First of all, this week has been a shock to my system. I took Sunday-Wednesday off completely and I don't think my body knew what to do with all the energy it would have spent on running. Without fail, I woke up between 2:00-3:00am each of these mornings, and was awake for at least an hour. In fact, on Monday morning, I woke up at 2:30 and never went back to sleep.
Physically, I haven't been feeling the affects of this lack of sleep, but I've been moody and cranky.
The combination of little sleep and zero running is not something I'm used to, and I've found that my tolerance for "annoying" things this week was close to zero.
I ran for 20 minutes on Thursday morning, which seemed to nudge my body back to normalcy in terms of its regular rhythm. Of course, all of this will go to hell now that we've lost an hour of sleep to daylight savings time.
|PR Cake for Greg and Me|
Before the Race
When Greg and I sat down for dinner on the Thursday evening before the race, I noticed how at ease I felt. This was such a huge contrast to how I used to feel in the days leading up to a marathon. I used to feel like there was a monkey on my back, or something hanging over my head. I wasn't at peace mentally. It's moments like these, when I truly feel like a more relaxed, peaceful person, that inspired me to write my book. Overcoming race anxiety was a life change for me, and I didn't realize just how negatively it was affecting my sense of well-being until I was able to move past it.
I mentioned in my race report that I slept well the night before the race, and that was mainly due to the fact that I had a peaceful, relaxed state of mind. Sure, I was excited, but excitement is a feeling, whereas my previous anxiety was a state of being. It was all-encompassing.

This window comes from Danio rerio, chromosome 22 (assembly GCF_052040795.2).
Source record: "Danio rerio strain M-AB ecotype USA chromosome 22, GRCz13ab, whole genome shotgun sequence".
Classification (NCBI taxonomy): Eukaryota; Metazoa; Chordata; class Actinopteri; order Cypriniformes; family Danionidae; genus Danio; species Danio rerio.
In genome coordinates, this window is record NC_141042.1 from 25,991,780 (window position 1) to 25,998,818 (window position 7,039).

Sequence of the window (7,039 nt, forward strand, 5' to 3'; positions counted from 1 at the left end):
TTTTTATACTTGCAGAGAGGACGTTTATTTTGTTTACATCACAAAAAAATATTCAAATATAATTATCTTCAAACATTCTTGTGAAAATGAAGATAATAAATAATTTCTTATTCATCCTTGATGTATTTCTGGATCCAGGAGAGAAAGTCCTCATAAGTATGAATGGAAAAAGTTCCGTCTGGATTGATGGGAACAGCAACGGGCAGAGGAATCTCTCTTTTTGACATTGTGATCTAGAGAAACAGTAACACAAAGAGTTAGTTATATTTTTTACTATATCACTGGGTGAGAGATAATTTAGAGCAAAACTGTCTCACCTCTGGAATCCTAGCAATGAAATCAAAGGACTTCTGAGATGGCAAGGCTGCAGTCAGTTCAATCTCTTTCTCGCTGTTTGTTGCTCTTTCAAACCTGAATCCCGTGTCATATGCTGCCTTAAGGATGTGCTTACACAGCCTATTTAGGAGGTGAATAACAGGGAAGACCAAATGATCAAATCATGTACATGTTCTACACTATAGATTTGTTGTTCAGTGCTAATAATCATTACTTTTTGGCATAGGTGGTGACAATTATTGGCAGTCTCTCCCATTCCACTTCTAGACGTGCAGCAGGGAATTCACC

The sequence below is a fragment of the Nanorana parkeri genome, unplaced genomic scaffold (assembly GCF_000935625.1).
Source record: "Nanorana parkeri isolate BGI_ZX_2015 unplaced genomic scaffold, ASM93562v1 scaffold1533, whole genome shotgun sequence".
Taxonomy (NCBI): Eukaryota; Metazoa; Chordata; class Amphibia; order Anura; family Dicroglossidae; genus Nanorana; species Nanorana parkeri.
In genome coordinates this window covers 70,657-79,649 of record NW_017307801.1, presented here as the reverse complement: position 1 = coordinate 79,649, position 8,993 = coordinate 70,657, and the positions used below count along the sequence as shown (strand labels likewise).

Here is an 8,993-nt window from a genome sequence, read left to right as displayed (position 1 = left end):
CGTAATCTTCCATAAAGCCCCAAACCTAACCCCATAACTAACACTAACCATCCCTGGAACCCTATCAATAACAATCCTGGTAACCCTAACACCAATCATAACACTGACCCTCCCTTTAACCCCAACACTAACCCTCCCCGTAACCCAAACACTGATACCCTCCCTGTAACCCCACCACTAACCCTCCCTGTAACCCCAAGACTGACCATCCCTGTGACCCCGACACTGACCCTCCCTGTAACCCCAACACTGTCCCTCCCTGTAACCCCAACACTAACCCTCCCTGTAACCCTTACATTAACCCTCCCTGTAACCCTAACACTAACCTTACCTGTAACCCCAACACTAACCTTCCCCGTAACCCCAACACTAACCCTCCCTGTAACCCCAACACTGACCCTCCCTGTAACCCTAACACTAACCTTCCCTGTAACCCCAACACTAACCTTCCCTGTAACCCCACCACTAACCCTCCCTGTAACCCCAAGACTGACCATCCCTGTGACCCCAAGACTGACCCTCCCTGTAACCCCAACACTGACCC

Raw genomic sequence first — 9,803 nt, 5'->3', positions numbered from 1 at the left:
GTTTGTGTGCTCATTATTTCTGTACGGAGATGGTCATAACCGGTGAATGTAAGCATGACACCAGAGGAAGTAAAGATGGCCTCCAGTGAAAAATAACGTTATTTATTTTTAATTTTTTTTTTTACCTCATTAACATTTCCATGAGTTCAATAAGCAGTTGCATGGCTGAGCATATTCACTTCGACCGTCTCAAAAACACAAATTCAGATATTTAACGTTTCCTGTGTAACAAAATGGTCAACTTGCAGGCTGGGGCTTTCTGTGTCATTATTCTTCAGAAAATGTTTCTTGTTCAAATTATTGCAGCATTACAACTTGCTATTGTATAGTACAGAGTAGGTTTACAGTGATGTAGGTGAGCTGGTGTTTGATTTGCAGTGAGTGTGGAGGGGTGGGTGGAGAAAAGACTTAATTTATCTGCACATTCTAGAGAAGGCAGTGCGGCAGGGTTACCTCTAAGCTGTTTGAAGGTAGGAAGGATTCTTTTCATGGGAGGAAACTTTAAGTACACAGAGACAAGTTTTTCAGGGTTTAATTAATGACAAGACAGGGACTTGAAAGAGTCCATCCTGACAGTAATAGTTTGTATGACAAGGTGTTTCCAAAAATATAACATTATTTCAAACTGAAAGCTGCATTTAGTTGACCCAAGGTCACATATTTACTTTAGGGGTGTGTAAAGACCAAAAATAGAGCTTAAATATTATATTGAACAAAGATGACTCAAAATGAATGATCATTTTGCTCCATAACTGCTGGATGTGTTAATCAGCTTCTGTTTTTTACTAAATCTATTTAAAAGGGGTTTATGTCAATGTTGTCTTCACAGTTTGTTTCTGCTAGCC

One of the most important mental skills I've learned in racing is to stay emotion-neutral. It's helpful to stay focused on the task at hand and not be impacted by things outside of my control. Anything can happen during a race, especially if it's as long as marathon, so I've found it helpful to be "immune" to my surroundings and completely focused on my race execution. This includes my pacing strategy, focusing on the mile I am in, my nutrition/hydration schedule, and being aware of the course. Some people take the approach of feeding on external things like crowd support, scenery, etc. Greg is like this. He likes to be distracted. I, on the other hand, find it mentally taxing to think about anything other than running.
When I reached the halfway point, a thought briefly crossed my mind: I'm doing it. For several years, my anxiety would cause me to slow down as early as mile 8, and by the halfway point I would drop out or simply give up because I knew I wouldn't reach my goal. Once I started working on my issues, I would approach miles 8-13 hoping that this stretch wouldn't be the end of my race. The thought came and went very quickly. As I said above, I was emotion-neutral throughout the entire race. But I did take a mental note that I was at the halfway point, running a 7:40 pace, still feeling like I had plenty of energy in the tank.
At that point, I knew I was going to set a huge PR and BQ, but I refused to let myself think about that. Even though those are very motivating thoughts, I felt like I needed every ounce of mental energy to convince myself to keep pushing hard. I couldn't afford to think about anything else other than maintaining the effort because if I stopped thinking about it, I would surely succumb to my body's desire to slow down.